When lawyers ignore their intrinsic needs, it is a matter of “life and death”.
Speaking at lecture hosted by Deakin University’s school of law, Associate Justice Mary-Jane Ierodiaconou identified university as the place where lawyers’ obsession with extrinsic success starts.
The phenomenon creates a culture that makes lawyers seek out fulfilment in the wrong places, and they are being set up to fail, she suggested.
“A focus on intrinsic goals is better for wellbeing than a focus on extrinsic goals.”
“Lawyers and law students need to be able to paint their own personal picture of how success looks to them, [and] it will be a picture that includes their personal purpose for working in the profession,” the judge said.
Law schools are inadvertently cultivating a culture that drives people to pursue extrinsic signposts for success – affluence, luxury and power – the judge suggested, and the problem manifests itself in poor mental health throughout the profession.
Drawing on American research, Justice Ierodiaconou said personal reflection is “imperative” for individuals to develop their own values and purpose.
“Clinical professor Lawrence Krieger notes that the heavy workload of law students and lawyers can result in a focus away from intrinsic goals to extrinsic ones.
“He observes that this ‘is truly unfortunate, since none of the external markers of achievement – class standing, financial success, image or status – has been shown to correlate with a good life’,” the judge said.
She went on to discuss how nurturing intrinsic values can lead to better personal and professional outcomes. Evidence also shows that legal ethics benefits from personal reflection and mindfulness practices, she said.
“Virtue ethics invites us to consider our identity, character and motivations at a profoundly personal level.
“Another ethical perspective relevant to the issue of wellbeing is the ethics of care. It focuses attention on people’s responsibilities to maintain relationships and communities, and to show caring responsiveness to others in specific situations,” the judge said.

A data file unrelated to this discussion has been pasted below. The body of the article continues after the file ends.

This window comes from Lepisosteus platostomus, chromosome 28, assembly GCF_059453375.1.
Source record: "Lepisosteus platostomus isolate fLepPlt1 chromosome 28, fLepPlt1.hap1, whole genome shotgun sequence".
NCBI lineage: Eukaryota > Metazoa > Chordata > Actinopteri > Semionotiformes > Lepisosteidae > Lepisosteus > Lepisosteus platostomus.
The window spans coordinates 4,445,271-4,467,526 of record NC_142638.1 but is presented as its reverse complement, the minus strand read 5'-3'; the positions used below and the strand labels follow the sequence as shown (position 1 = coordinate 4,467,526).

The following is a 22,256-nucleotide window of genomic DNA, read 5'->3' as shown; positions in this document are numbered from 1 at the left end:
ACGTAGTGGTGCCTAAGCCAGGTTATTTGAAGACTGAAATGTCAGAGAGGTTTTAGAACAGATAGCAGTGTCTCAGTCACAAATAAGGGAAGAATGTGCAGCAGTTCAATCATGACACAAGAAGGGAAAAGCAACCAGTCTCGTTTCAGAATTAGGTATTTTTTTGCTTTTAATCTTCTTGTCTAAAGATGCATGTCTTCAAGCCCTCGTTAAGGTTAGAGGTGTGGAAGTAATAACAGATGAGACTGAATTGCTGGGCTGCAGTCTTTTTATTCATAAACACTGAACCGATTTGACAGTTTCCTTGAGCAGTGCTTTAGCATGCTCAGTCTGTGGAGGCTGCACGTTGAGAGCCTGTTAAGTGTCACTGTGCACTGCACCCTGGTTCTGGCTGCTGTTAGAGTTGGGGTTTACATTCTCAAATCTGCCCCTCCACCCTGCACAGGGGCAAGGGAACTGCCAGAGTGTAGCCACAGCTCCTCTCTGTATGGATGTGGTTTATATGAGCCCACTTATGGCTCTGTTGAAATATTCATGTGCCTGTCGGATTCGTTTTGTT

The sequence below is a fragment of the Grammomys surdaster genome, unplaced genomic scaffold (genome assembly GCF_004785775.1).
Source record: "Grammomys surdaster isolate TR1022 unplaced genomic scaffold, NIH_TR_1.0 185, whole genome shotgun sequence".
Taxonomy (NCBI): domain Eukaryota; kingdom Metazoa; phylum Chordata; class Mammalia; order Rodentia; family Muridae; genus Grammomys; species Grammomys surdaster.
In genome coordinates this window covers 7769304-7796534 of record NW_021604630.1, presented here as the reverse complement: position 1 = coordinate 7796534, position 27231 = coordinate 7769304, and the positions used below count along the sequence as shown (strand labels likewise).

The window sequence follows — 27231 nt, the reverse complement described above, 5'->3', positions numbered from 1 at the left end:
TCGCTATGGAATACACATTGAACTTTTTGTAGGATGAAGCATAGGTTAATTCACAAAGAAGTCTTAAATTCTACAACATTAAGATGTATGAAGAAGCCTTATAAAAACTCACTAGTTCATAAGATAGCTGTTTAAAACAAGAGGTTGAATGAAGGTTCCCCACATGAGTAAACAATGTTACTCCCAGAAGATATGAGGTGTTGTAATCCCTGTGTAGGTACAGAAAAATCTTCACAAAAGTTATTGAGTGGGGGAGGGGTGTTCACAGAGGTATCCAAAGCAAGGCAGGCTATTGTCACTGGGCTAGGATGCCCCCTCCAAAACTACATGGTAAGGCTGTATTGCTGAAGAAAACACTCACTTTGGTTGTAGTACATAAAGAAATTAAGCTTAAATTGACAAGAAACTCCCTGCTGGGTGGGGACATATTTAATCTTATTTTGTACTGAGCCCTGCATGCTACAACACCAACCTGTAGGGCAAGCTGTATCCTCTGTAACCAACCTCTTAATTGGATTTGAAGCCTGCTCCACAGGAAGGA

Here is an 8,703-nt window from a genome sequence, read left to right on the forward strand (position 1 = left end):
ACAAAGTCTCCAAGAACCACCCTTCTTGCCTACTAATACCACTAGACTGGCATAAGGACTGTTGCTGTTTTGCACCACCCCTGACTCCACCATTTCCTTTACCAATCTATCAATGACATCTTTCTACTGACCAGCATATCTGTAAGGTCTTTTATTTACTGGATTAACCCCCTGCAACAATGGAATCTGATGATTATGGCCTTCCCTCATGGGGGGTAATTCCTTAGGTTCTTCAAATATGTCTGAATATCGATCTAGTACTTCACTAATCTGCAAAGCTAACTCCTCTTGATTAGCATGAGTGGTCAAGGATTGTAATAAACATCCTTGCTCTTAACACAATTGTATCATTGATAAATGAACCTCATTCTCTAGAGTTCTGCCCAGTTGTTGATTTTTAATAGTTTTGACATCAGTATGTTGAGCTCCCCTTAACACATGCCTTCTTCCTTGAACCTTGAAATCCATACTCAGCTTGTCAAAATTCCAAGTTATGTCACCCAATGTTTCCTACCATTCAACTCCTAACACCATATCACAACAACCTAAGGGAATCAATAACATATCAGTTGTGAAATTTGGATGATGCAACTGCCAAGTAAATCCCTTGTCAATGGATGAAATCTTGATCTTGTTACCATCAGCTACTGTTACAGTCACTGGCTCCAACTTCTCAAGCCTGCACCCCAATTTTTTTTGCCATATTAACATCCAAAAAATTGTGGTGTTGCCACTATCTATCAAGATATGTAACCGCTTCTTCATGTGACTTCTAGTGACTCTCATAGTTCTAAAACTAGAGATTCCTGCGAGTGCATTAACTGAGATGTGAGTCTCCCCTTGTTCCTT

Justice Ierodiaconou added that organisations and employers also shouldered a responsibility to give staff meaningful work – doing so will improve workforce engagement and wellbeing overall.
"[Some] may feel that they are a small cog in the wheel and unable to see how their work is meaningful. One of the most valuable things you can do is to explain to team members how their work contributes to the overall project, so they understand the importance of their work."
The judge also referred to best practice guidelines developed by the Tristan Jepson Memorial Foundation for psychological wellbeing, which links staff engagement and purpose.
“[The guidelines] suggest that organisations can develop a vision and purpose and educate people about how their role contributes to their organisation’s vision and purpose. This is not inconsistent with running a profitable practice,” the judge said.
Mental health and wellbeing in law continues to be an important sector-wide issue, with national days of observance like ‘R U Okay Day’ renewing a commitment to tackle the issue in the profession.
This year Lawyers Weekly is supporting the 2016 Light Ball in Sydney, which will raise awareness of suicide prevention and depression in Australia.
The Light Ball is an opportunity to back a worthy cause with an important message: "With 7.8 Australians losing their lives to suicide each day, depression must be discussed more openly and freely," event spokesperson Ben Evans said.
The Light Ball event will be held on October 15th. For more information or to purchase tickets see here.